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Fatherhood, not marriage, is focus of Obama family policies

'Good fatherhood' initiatives are at the center of President Obama's family and welfare policies. It is a different approach than the one taken by the Bush administration, which focused more on promoting marriage.

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Fatherhood has been a recurring theme of the Obama administration. Shortly after his inauguration, Mr. Obama established a Fatherhood and Healthy Families Taskforce. He called the high rate of absent fathers in African-American communities "a real crisis." In June, Obama launched a Fatherhood and Mentoring Initiative.

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"Given the focus on fatherhood at the highest levels of the administration, it's clear that this is a priority," says Joshua DuBois, who oversees fatherhood initiatives as director of the White House Office of Faith-based and Neighborhood Partnerships.

When Congress passed welfare reform in 1996, a section of the law directed that funds go to the "formation and maintenance of two-parent families." This section opened the door to federal funding for programs that support and encourage marriage.

Since then, presidents have cited the same dire statistics surrounding single-parent households: One in 3 children in America lives in a fatherless household, and these children are likelier to be poor, abuse drugs, and become teen parents.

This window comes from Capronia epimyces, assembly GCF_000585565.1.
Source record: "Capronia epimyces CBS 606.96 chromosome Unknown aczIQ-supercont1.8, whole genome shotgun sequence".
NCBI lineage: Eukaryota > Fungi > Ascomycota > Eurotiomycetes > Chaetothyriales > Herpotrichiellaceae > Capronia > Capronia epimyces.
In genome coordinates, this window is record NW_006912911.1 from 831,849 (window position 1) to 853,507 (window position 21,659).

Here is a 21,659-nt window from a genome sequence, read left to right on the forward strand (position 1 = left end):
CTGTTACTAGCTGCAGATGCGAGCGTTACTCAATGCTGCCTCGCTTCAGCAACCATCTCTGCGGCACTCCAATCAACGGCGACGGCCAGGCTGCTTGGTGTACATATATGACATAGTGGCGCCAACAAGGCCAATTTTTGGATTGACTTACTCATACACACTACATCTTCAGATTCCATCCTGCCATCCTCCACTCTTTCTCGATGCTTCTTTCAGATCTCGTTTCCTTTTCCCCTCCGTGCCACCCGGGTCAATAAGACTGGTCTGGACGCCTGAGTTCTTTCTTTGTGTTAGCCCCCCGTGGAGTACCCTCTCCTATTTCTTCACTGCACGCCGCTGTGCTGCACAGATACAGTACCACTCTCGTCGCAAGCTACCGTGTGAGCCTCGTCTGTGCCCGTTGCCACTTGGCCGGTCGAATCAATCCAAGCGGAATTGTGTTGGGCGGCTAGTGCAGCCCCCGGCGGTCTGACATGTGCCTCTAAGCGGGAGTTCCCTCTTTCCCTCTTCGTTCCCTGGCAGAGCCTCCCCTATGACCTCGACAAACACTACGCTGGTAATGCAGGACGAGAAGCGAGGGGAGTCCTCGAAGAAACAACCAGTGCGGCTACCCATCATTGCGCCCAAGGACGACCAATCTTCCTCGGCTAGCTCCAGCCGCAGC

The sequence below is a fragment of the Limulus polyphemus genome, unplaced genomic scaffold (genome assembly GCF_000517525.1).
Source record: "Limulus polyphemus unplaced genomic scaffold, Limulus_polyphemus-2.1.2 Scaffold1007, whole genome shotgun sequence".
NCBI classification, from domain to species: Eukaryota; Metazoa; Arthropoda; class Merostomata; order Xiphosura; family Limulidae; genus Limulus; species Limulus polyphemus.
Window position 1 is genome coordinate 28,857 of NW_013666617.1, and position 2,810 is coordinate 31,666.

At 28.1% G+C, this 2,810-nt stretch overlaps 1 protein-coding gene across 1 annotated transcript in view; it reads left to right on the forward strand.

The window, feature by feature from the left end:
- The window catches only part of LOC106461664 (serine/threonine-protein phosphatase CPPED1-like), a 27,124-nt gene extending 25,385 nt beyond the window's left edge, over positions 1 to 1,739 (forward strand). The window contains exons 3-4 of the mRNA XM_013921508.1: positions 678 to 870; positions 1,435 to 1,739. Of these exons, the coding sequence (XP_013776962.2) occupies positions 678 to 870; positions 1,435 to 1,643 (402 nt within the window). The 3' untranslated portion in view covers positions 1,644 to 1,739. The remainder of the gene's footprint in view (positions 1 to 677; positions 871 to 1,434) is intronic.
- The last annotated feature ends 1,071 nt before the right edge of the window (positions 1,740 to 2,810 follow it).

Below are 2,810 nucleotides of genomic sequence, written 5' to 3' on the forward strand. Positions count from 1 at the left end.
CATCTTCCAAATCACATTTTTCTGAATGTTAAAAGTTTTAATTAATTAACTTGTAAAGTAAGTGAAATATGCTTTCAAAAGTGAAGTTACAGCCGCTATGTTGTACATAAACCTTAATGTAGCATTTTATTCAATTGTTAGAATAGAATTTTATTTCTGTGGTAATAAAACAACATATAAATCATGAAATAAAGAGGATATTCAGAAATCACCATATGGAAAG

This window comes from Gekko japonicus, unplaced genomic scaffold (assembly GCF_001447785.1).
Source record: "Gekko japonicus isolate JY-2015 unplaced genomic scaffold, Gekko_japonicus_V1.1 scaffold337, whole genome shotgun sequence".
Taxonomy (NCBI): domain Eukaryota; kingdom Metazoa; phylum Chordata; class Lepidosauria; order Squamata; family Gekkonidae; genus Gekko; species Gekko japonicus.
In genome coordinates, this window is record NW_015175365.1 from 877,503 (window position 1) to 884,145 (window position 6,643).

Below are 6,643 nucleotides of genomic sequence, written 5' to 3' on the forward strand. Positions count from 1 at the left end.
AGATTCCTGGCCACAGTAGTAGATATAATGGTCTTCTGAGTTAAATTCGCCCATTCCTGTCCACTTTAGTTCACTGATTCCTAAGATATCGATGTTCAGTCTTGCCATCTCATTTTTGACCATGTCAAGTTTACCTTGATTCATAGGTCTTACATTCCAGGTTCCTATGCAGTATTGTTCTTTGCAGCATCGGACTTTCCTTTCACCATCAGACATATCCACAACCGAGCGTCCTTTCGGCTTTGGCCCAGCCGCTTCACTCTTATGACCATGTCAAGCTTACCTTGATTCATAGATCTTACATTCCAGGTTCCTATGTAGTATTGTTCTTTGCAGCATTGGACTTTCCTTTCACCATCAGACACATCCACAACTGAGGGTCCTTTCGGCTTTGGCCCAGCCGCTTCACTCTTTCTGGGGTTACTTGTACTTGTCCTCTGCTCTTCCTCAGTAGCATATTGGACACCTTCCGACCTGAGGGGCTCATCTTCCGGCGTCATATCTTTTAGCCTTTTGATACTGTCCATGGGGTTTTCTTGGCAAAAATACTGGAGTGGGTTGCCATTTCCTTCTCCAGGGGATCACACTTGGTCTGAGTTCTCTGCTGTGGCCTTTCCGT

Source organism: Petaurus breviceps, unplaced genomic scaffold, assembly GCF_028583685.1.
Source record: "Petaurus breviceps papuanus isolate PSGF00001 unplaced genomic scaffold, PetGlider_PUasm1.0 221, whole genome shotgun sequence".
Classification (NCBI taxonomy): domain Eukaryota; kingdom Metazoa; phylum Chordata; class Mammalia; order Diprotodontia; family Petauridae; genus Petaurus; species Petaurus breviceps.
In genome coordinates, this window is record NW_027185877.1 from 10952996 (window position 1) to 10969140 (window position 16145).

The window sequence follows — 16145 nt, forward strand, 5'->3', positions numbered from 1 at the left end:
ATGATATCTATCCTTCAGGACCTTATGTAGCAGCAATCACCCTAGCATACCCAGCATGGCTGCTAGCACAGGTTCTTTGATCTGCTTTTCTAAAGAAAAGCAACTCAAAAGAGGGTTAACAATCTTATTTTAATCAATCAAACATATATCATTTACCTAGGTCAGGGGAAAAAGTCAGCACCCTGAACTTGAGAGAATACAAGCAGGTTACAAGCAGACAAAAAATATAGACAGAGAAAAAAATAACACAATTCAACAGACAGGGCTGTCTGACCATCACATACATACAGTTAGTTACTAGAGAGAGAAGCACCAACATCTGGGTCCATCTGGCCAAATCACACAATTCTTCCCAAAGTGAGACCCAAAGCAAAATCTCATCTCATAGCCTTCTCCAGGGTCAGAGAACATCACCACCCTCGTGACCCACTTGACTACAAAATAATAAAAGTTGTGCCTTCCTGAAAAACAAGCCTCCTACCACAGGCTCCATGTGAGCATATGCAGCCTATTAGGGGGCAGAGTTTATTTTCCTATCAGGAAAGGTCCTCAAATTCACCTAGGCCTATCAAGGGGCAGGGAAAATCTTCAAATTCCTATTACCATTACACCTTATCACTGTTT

But presidents have used these statistics to support different approaches to family funds. Now, groups concerned about the Obama approach are pressing members of Congress to create a dedicated portion of funds that would go to marriage education.

The California Healthy Marriages Coalition is one group calling for this. The coalition provides marriage- and relationship-education funding to organizations throughout the state. It received almost $12 million over five years from the Bush administration's Healthy Marriage fund.

But the group would be fortunate to get $1 million from the new fund, says Dennis Stoica, the coalition's president. He argues that the language in the proposed budget, placing marriage as a "component" of comprehensive responsible-fatherhood programs, favors fatherhood. The multifaceted nature of the funds would crowd out marriage, he adds. "For us, it's this tremendous shift," Mr. Stoica says.

Mr. DuBois of the Office of Faith-based and Neighborhood Partnerships refutes the idea that marriage education could become obsolete under Obama. "There is a renewed and invigorated emphasis on the responsible-fatherhood side and a continuation of interest in marriage," he says.

The fund's composition will remain unclear until the money is appropriated and distributed. Furthermore, both fatherhood and marriage-education programs are relatively new fields, and while some studies have found success, others are inconclusive.

Mr. Jones of the Center for Urban Families is also a member of a presidential advisory council. He sees fatherhood programs working in tandem with marriage promotion. "We want to help men be good fathers and partners so that, when they go into a new relationship, we have the potential to cut off that cycle of father absence," he says.

IN PICTURES: Scenes of fatherhood

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